Saving for Retirement: Are You as Clueless as Your Fellow Americans?

Last Updated Mar 19, 2010 10:14 AM EDT

As I've told you in my previous post, Can't Retire Yet? Don't Despair, millions of working Americans don't have adequate retirement savings. What's even worse, these same Americans don't even know they don't have enough. This is apparent from reading the 2010 Retirement Confidence Survey that was released last week by the prestigious Employee Benefit Research Institute. This survey is a treasure trove of information on Americans' retirement readiness--or lack thereof--and I'll continue to write about this survey during the next few weeks.

The survey reports that less than half of all workers (46 percent) have tried to calculate how much money they should save by the time they retire so they can live comfortably in retirement. When workers were asked how they determine how much to save for retirement, by far the most frequent answer was "guess" (44 percent of respondents).

These two results explain why the amounts that survey respondents say they need to accumulate for a comfortable retirement are quite low. Twenty-nine percent of workers say they need to save less than \$250,000, and another 17 percent say they need from \$250,000 to \$499,999.

Let's do the math to see why these amounts are likely to be inadequate. Many financial planners and actuaries recommend a drawdown rate of 4 or 5 percent of assets each year for people retiring in their mid-sixties, if you want to generate an income that lasts for your life. So if you have \$250,000 in savings, a 5-percent drawdown rate will generate a lifetime annual income of \$12,500 per year. With \$500,000 in savings, a 5-percent drawdown rate generates a lifetime annual income of \$25,000 per year.

What should you be shooting for? For people in their sixties, I consider a \$500,000 retirement savings target a bare minimum for a traditional retirement of "not working" and continuing to have a middle-class lifestyle. Some simple math shows why this target makes sense. If you dig around on Social Security's website, you can see that the maximum income a recent age 65 retiree can expect from Social Security is just a little more than \$25,000 per year. When you add that amount to the income of \$25,000 that could be generated by \$500,000 in retirement savings, you have a total annual retirement income of roughly \$50,000.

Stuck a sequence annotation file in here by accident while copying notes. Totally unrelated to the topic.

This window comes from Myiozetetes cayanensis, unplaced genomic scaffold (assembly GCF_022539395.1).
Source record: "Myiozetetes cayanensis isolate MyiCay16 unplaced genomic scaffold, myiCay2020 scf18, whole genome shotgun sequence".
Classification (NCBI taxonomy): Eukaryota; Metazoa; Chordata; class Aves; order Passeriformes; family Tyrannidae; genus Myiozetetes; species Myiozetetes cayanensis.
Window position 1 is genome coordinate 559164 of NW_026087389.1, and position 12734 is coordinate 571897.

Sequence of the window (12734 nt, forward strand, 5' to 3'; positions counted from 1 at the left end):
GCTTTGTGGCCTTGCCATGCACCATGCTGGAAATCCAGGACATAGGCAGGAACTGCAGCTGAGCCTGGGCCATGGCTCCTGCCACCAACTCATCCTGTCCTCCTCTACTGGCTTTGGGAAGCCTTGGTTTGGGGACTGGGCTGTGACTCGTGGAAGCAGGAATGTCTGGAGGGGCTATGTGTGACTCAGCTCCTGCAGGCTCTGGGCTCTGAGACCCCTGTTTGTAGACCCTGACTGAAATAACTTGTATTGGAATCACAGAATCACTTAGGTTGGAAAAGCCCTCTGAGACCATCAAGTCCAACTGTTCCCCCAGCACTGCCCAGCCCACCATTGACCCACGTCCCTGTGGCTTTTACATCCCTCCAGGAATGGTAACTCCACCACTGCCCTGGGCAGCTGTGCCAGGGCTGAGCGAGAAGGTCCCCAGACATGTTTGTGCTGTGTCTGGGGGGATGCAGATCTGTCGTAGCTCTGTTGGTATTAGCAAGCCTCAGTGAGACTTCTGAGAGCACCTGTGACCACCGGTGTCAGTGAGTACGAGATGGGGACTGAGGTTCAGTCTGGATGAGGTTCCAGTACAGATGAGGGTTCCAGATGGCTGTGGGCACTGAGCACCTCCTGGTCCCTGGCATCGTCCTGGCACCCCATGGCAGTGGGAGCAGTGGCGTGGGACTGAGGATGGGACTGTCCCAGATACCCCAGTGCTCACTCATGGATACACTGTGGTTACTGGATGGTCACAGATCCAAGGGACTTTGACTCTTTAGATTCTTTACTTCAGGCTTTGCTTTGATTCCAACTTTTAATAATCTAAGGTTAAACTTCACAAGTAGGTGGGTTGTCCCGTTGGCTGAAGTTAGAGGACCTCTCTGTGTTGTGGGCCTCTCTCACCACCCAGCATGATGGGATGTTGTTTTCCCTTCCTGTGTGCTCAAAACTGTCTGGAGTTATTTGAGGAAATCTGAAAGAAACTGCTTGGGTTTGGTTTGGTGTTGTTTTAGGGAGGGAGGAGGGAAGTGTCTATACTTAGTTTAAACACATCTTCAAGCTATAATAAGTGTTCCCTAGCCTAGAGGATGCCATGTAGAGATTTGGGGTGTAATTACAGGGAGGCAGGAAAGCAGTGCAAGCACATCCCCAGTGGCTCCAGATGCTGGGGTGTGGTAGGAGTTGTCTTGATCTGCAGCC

Now you might think this won't exactly make your retirement years "golden," particularly given current personal debt levels and the potential for high medical expenses. And I agree. It's possible, however, that you could make ends meet if you're diligent about managing your living expenses, and if you supplement your retirement income with wages in your early retirement years. But remember that for these calculations, I've used maximum Social Security benefits, and also that most Americans' retirement savings are far short of my minimum savings amount of \$500,000.

Note: please don't rely on my \$500,000 target savings amount; I'm just using that number to make a point. I strongly encourage everyone to do their own math regarding how much money they need to retire, given their circumstances and desired lifestyle. It's not all that hard to do using online retirement calculators. Look for future posts of mine that will provide more details on how you can figure out what you'll need.

• Steve Vernon

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Steve Vernon helped large employers design and manage their retirement programs for more than 35 years as a consulting actuary. Now he's a research scholar for the Stanford Center on Longevity, where he helps collect, direct and disseminate research that will improve the financial security of seniors. He's also president of Rest-of-Life Communications, delivers retirement planning workshops and authored Money for Life: Turn Your IRA and 401(k) Into a Lifetime Retirement Paycheck and Recession-Proof Your Retirement Years.